The Lonesome Pine Fiddlers were an enduring force in the development of bluegrass music for over three decades. Over the years, the band underwent many personnel changes and played a variety of styles, ranging from old-time string music to bluegrass to country.
The group was founded in 1938 by Ray Cline in Baisden, West Virginia. Originally it consisted of Cline and his adolescent cousins. The Lonesome Pine Fiddlers started out playing at WHIS in Bluefield, West Virginia, and soon after, Gordon Jennings joined them. The Fiddlers temporarily broke up during World War II. After the war they reunited back on WHIS, joined by Charlie Cline, who sang duets with Ray. In 1949, the Cline brothers were replaced by fiddler Ray Morgan, Bob Osborne, and Larry Richardson. By 1950, they had become a full-fledged bluegrass band. Bob and Larry left the following year and were replaced by Jimmy and Paul Williams. More personnel changes ensued and in 1953, the band began playing at WJR in Detroit. While there, they cut six sides for Victor in Chicago, among them their best-known song, "Dirty Dishes Blues."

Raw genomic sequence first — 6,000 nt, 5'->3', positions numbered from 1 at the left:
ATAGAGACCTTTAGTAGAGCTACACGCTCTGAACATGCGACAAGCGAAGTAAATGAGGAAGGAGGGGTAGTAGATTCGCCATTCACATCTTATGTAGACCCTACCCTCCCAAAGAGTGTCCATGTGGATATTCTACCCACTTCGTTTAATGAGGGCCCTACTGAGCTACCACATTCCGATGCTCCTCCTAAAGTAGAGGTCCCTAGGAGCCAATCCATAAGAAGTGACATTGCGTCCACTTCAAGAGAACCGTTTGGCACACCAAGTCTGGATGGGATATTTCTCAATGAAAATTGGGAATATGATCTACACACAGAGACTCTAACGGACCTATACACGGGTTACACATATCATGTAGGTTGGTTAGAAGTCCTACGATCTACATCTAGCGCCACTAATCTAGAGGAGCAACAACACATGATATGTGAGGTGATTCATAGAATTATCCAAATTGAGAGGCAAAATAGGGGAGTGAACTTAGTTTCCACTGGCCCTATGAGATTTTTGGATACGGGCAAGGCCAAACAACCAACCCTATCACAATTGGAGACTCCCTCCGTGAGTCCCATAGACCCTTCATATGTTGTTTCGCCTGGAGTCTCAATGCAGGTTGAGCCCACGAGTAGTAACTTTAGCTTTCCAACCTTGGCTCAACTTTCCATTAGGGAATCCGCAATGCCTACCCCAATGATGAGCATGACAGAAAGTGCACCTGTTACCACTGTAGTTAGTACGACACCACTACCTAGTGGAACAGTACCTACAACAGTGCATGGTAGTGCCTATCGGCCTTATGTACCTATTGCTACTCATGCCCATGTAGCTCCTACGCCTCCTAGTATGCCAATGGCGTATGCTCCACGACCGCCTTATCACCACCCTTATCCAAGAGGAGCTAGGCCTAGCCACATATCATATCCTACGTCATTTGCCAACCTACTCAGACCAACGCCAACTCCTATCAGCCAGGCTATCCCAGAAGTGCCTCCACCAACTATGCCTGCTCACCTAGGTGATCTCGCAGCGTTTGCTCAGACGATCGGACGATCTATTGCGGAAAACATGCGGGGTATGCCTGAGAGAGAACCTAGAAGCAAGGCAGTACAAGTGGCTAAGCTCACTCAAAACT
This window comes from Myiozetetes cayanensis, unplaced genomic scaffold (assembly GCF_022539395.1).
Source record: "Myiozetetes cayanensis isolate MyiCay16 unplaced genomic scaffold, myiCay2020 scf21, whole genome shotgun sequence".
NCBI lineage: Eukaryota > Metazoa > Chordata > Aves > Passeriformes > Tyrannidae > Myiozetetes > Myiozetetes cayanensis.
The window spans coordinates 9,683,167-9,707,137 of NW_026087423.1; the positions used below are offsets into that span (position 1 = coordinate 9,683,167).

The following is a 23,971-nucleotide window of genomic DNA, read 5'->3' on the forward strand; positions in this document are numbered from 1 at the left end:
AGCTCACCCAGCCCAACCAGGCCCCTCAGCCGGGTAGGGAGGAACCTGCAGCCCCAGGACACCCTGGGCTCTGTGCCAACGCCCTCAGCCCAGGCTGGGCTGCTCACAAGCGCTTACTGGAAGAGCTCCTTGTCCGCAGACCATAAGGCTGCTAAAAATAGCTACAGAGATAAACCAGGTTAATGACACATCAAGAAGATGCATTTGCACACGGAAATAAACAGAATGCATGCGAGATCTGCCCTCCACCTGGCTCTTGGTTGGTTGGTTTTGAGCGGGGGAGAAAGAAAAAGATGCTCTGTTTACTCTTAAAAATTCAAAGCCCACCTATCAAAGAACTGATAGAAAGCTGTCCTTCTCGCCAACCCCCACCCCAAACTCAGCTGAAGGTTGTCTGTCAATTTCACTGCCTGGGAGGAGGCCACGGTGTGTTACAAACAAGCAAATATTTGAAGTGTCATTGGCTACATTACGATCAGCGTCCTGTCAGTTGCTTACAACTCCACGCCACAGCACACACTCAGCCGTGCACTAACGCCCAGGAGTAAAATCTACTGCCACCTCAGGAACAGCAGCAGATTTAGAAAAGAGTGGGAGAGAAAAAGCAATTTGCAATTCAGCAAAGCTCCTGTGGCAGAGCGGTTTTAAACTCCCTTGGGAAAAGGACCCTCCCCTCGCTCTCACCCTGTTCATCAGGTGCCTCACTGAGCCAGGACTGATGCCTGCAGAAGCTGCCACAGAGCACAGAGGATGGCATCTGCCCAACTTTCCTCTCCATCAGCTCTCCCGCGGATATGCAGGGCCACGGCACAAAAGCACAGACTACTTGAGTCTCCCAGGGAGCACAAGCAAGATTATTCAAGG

The Lonesome Pine Fiddlers then moved to WLSI in Pikeville, Kentucky, and stayed there the rest of their career. They recorded eight singles in 1954, including two bluegrass classics, "Windy Mountain" and "No Curb Service." The band had a golden opportunity that year to perform on the Martha White-sponsored program at WSM in Nashville, but they refused and Flatt & Scruggs took it instead. This refusal limited the band's exposure to the Appalachian area, where they remained popular on radio and television shows while recording and performing full-time through 1964, when they decreased the pace of their schedule. By 1966, the members of the Lonesome Pine Fiddlers had gone their separate ways. In 1988, some of the founding members got together for a reunion album. Charlie Cline later used the band's name for his own country music group. ~ Sandra Brennan, Rovi